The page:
Computational science is much different than the way I learned science many years ago. Our science discussions were limited to what our textbook stated and what our teachers told us about. The lab experiments were very limited with a lack of resources available. An experiment that would be much more effective through computational science is reconstructing natural disasters. This can be done in a traditional science lab, but not nearly as accurately as in a computational science experiment.
I agree with you! How exciting for our students to be able to get a more valuable hands-on experience than we did through our textbooks.
Most of the science I learned in school was either from a text book or doing an experiment. An example of an experiment that could be done using computational science instead of traditional science, is the effect of clear cutting a forest and erosion to the area.
I graduated college before there was a such thing as personal computers so everything is different. Sadly, until college I didn’t do a whole lot of labs either. So coming into teaching high school long after my own high school experience has meant figuring out labs that can be inquiry based, doable with minimal budget and meaningful. I have used a Hardy-Weinberg simulation (obviously makes sense for evolution over many generations) and for factors that affect photosynthesis (done in less than an hour vs. 30 days to grow plants. So I guess doing simulations for things that otherwise would take a prohibitive amount of time is an obvious example.
I agree. I think you could use computer simulations to look at strategies that would mitigate the effects of hurricanes, earthquakes, floods, oil spills–all manner of natural disasters as well as man-made disasters.
An experiment which would be fun to conduct, which would also tap into my love of The Walking Dead and my students love of zombies would be the evacuation of Atlanta during the zombie crisis. Could relate it back to real-world evacuations – such as the fire in San Jose model mentioned in the video.
Growing up most if not all science was learning from the text and lectures. I foresee a good use of computational science in determining the outcome of an organism with natural selection depending on the coloring of the organism and environment in conjunction with predator-prey relationships.
Teaching in a flat state, IL, I would love to be able to simulate geological events for my students who have no idea what water running down hill looks like because we don’t have any hills.
Yes, a Zombie Apocolypse simulation would be pretty engaging for middle schoolers and their teacher too.
Would be so useful in the spread of harmful diseases throughout a community
As I reflect on examples of computational science, I am drawn to the predator and prey cycles. Obviously something that can be done by continuous field study observations, but is something that can and has been easily adapted to formula base with graphical simulations. Its wonderful to see how theoretical tweaks can change potential outcomes.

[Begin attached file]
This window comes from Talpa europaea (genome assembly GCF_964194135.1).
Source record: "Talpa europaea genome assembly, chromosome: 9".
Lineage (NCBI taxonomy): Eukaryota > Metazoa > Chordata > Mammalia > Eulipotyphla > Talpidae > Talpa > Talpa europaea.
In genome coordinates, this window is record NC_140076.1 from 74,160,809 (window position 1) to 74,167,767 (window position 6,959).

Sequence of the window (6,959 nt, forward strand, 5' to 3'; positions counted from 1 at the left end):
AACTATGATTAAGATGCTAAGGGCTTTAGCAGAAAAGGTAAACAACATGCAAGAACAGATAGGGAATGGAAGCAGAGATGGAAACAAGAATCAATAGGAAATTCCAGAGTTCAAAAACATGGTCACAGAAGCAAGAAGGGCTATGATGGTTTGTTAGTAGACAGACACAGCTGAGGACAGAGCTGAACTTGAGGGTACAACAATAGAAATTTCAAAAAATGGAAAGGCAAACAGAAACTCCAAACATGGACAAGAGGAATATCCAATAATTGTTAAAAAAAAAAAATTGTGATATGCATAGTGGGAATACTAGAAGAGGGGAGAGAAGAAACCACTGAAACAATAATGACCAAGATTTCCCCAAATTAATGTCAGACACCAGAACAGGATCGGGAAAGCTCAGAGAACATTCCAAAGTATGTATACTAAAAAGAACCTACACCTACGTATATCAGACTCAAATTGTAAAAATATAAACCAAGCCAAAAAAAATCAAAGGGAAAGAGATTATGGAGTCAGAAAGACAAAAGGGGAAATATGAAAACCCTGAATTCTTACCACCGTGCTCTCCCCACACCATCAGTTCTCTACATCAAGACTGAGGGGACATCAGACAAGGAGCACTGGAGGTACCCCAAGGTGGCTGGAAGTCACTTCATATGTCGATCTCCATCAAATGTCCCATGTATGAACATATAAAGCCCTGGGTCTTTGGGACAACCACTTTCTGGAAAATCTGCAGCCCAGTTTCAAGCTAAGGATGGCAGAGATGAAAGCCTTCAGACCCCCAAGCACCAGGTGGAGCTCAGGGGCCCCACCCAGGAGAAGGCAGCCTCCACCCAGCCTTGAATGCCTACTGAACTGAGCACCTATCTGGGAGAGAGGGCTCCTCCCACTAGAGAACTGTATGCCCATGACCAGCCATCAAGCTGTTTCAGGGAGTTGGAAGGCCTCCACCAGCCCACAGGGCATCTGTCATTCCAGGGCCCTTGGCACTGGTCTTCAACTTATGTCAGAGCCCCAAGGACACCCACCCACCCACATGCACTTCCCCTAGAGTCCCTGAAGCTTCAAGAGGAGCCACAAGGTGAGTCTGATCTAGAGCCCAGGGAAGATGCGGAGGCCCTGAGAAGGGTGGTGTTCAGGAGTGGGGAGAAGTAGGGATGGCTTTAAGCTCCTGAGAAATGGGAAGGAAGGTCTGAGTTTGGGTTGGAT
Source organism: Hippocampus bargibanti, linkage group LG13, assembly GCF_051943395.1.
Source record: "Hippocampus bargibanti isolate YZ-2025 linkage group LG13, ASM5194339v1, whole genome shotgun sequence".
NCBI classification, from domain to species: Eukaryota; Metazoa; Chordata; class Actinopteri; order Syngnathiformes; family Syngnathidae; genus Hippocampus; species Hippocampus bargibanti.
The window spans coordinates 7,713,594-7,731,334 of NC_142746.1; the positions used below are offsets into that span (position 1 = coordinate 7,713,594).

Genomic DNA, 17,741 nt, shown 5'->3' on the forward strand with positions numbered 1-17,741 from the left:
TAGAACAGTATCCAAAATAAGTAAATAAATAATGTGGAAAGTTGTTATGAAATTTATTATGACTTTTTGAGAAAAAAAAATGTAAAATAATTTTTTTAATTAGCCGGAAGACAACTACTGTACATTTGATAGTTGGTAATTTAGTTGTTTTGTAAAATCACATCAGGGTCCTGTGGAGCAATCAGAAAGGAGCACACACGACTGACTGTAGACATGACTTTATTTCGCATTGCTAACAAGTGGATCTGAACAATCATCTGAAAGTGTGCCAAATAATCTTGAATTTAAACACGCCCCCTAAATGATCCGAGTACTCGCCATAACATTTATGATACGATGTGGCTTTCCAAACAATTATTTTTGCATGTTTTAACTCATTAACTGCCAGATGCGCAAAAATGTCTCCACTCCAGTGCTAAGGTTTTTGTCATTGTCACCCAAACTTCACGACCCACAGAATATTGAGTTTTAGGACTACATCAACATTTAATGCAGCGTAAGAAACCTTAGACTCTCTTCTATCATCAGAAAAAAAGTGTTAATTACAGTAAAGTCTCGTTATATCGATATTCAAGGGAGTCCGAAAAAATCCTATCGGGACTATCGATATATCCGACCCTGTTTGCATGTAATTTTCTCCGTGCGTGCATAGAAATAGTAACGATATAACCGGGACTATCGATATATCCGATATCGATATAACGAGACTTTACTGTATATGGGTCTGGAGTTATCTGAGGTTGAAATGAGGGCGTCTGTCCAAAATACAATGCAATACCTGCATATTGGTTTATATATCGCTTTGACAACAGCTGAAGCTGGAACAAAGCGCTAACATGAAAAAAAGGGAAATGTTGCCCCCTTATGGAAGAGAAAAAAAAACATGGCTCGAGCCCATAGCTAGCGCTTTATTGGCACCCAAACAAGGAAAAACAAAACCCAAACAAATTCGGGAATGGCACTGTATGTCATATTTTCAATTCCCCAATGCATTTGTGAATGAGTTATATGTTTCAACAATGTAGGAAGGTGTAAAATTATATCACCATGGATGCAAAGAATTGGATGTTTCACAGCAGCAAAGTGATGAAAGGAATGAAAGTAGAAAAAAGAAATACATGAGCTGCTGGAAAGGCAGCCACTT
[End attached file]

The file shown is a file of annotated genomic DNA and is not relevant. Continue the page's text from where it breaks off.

Traditional labs allow students to see the effects. Computational science allows students to see the effects and make informed predictions in real life situations. I can use computational science when studying the erosion effects of a cliff. Currently, I conduct labs where students use sand to see how various barriers would reduce the effects of erosion. Using computational science, students can see the effects and make actual predictions on the amount of erosion.
Environmental concerns such as global warming, recycling, conservationism can be explored using computational science.
Computational science allows us to conduct investigations around phenomenon that may be too large scale, too expensive, too dangerous, and potentially have affects that are irreversible. When thinking back at my own schooling, we did not support theory and lab research strongly with computational science. Reflecting on how i may conduct an investigation in computational science i think about using computational science to investigate the effects of introduces an invasive species in a given environment.
In traditional middle school labs, we are very limited as to what we can test/prove at a large scale model. Testing a system I. Computational science e.g. Rabbits and wolves populations in conjunction with temperature and vegetation. Creating a model at this level is not possible in a classroom. A model to make on the computer to complement class studies could be algae growth in a tank, taking into account oxygen, sunlight, etc.
Great possibilities and opportunity to expand the minds of our students lies within. Computational science.
The models presented using computational science seem as if they can accelerate mathematical interpretations in faster-than-real time. Patterns of human behavior related to, say, carbon dioxide emissions, can be displayed graphically based on statistical trends.
I never remember do labs in science class during elementary and high school. Most topics that were covered came from a book. There are many experiments that can be done using computational science. One experiment that I would like to try using computational science is the relationship between human activities and climate change.
If you wanted to send a balloon up into near space with and experiment and track the balloons travel it would be impossible in a classroom. If you wanted data on the speed of travel, temperature, the height in which it traveled you could not track these variables. Using onboard sensors and computers you could launch a small helium balloon with experiments on board to capture the data during the flight. You could use data collected fro other flights to predict the flight path. Later you can analyze the data and compare it to other flights.
Predator and Prey relationship when you change the variables.